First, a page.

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Two Brothers / Two Legacies:



Leland Opera House 1865

REMEMBER “CHEERS” the hangout “where everybody knows your name.”

I like to imagine that James Burrow and brothers Glen and Les Charles visited Saratoga Springs’ brothers Lou and Nate Goldsmith at their respective restaurants, Lou’s Luncheonette and Mother Goldsmith’s, and were inspired to create their hit TV show.

Each mainstay restaurant could have supplied all the script material ever needed for Cheers’ 11 years on air. At the heart of it all were two hard working, restaurant visionaries who were marvelous hosts with keen senses of humor. Nate and Lou loved routine and weren’t afraid of long hours with little time off. In August, Lou’s was open 24 hours a day. Mother Goldsmith’s served breakfast, lunch and dinner 7 days a week. Although each had a signature style, both were an everyday kind of place where “everybody came and everybody ate,” says Stu Goldsmith, Lou’s son and onetime helper.

Nate Goldsmith had the charm of Sam Malone and the warm heart of “Coach.” His legally blind status barred him from entering the military and even driving, but that didn’t dampen his passion for Broadway show tunes. Nate spent two years at the Brill Building in NYC trying to get his “little ditties” published. His unsuccessful attempts led him back to his hometown where he rented a small space in Leo Tannebaum’s store at 39 Phila. He served pancakes from the front window.

One morning as Nate’s friend Chinny Farone finished the delicious pancakes he declared, “God, you made these pancakes as good as Mother’s!” That inspired Nate to use the name “Mother Goldsmith’s” and soon he opened a larger restaurant a few doors down at 43 Phila Street.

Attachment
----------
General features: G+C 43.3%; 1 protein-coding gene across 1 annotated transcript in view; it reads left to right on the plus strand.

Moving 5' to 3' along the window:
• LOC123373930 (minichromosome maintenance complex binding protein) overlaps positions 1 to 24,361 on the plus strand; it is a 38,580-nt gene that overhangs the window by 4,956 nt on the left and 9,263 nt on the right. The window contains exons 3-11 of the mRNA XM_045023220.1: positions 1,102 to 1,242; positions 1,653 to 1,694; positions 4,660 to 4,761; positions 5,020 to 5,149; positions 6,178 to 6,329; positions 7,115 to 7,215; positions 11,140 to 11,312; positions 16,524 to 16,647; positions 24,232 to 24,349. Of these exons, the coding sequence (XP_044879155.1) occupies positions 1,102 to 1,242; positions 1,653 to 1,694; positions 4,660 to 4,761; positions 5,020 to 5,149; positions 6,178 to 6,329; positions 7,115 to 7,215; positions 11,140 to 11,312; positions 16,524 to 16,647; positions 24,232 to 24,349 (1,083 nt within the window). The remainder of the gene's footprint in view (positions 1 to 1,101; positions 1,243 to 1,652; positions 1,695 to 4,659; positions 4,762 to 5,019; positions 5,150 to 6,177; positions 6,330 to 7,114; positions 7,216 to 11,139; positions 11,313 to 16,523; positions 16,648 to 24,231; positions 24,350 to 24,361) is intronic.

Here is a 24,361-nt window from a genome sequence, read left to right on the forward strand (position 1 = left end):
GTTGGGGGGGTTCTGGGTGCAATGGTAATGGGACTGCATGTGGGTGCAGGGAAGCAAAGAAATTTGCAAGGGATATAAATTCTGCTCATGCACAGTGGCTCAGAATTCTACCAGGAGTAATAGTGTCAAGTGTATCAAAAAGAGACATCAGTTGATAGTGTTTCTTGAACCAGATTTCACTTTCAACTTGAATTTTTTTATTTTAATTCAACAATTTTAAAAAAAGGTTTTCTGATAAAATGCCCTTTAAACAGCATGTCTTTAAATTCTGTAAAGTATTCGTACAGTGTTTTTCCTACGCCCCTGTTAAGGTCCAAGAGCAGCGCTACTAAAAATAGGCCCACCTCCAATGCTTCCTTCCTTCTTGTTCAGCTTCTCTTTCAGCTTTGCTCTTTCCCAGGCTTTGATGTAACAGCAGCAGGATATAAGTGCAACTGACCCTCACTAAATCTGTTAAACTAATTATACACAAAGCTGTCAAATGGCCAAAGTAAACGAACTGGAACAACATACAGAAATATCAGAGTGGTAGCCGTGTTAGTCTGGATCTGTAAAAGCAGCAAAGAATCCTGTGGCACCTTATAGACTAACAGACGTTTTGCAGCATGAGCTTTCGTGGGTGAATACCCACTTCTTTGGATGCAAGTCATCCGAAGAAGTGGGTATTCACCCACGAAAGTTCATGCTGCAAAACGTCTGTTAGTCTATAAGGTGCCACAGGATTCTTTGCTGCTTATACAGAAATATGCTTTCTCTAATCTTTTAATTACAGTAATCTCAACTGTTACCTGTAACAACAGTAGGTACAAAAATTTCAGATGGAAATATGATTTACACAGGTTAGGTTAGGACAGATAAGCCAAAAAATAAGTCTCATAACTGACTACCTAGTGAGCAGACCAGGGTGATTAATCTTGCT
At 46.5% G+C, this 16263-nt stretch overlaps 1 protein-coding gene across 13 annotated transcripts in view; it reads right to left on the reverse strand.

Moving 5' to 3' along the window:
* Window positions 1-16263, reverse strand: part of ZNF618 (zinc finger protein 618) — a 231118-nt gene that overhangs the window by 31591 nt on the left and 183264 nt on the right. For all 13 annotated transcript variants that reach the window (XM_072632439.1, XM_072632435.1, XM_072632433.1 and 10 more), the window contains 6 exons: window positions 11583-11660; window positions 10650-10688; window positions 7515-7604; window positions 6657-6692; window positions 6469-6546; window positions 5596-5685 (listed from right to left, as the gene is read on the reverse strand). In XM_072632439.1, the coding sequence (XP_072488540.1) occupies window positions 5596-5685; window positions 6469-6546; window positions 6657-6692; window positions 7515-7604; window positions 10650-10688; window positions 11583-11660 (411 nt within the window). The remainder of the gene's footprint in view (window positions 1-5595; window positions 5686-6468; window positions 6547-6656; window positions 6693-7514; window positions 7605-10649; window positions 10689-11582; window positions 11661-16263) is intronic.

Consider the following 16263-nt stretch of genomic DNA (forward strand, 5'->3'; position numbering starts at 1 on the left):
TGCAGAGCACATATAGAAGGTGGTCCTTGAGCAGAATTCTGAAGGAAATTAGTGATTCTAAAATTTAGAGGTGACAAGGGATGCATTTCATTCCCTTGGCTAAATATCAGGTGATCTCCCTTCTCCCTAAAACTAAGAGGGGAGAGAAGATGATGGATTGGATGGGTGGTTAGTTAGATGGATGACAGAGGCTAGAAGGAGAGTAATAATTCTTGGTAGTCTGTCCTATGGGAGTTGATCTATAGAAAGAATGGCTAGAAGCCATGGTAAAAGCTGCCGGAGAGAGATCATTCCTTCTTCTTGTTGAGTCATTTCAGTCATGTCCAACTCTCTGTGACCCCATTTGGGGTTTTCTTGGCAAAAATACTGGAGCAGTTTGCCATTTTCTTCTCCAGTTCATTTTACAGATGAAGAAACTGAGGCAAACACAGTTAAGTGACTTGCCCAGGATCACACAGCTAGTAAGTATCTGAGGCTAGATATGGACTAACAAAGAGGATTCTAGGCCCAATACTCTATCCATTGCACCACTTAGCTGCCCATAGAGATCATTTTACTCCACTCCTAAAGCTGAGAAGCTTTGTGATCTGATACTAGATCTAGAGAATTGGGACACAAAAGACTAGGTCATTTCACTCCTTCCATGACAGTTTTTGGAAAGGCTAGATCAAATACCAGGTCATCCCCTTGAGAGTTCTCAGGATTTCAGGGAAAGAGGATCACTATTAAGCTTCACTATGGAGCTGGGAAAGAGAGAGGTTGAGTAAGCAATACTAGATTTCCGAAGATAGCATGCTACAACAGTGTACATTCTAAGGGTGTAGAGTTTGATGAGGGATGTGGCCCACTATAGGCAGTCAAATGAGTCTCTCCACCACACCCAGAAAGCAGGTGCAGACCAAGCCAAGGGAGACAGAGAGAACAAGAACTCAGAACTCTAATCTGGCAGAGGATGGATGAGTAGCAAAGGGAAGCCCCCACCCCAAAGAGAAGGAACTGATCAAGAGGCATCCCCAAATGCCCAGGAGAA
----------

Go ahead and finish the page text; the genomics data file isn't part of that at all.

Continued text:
Mother’s quickly became the favorite spot of local businessmen, Skidmore students and the trainers, jockeys and owners of the Saratoga racing crowd. Sy Wallick, featured in a 1943 Life Magazine issue as a famous NYC street artist, was a 1940’s summer regular at Mother’s. For three summers he sketched his trademark caricatures of town luminaries and regulars that adorned the walls of Mother’s.

Maureen Sweeney, daughter of Judge Michael Sweeney, loved going to Mother’s and says, “ I always wanted to sit in the booth where my dad’s picture hung.”

But the real draw was Nate himself. He played the ever-gracious host and “made himself seen,” notes his wife Roslyn. Upon entering, customers were immediately served a bowl of coleslaw, pickles and beets for their table. They would be serenaded with Nate’s tunes. “People liked that. It made customers feel comfortable,” shared Nate’s daughter Paula Fishbein. Skidmore students of the 1950’s brought their homework to Mother’s and studied there for endless hours as they drank coffee. One class even honored Nate with an honorary award as “citizen of the year,” proudly recalls beloved wife Roslyn.

Norm and Cliff sat at the Cheer’s bar discussing baseball at length, but at Mother’s, the daily race card was debated. Every August morning as trainers finished their workouts, they gathered at Mother’s to savor grits, coffee and the famous Danish table. Perhaps the Charles Brothers iconic call out of “Norm!” as George Wendt entered the bar was inspired from the time trainer Woody Stephens entered Mother’s after winning a Belmont. The entire restaurant cheered “Woody, Woody!” a fond memory of the Goldsmith family.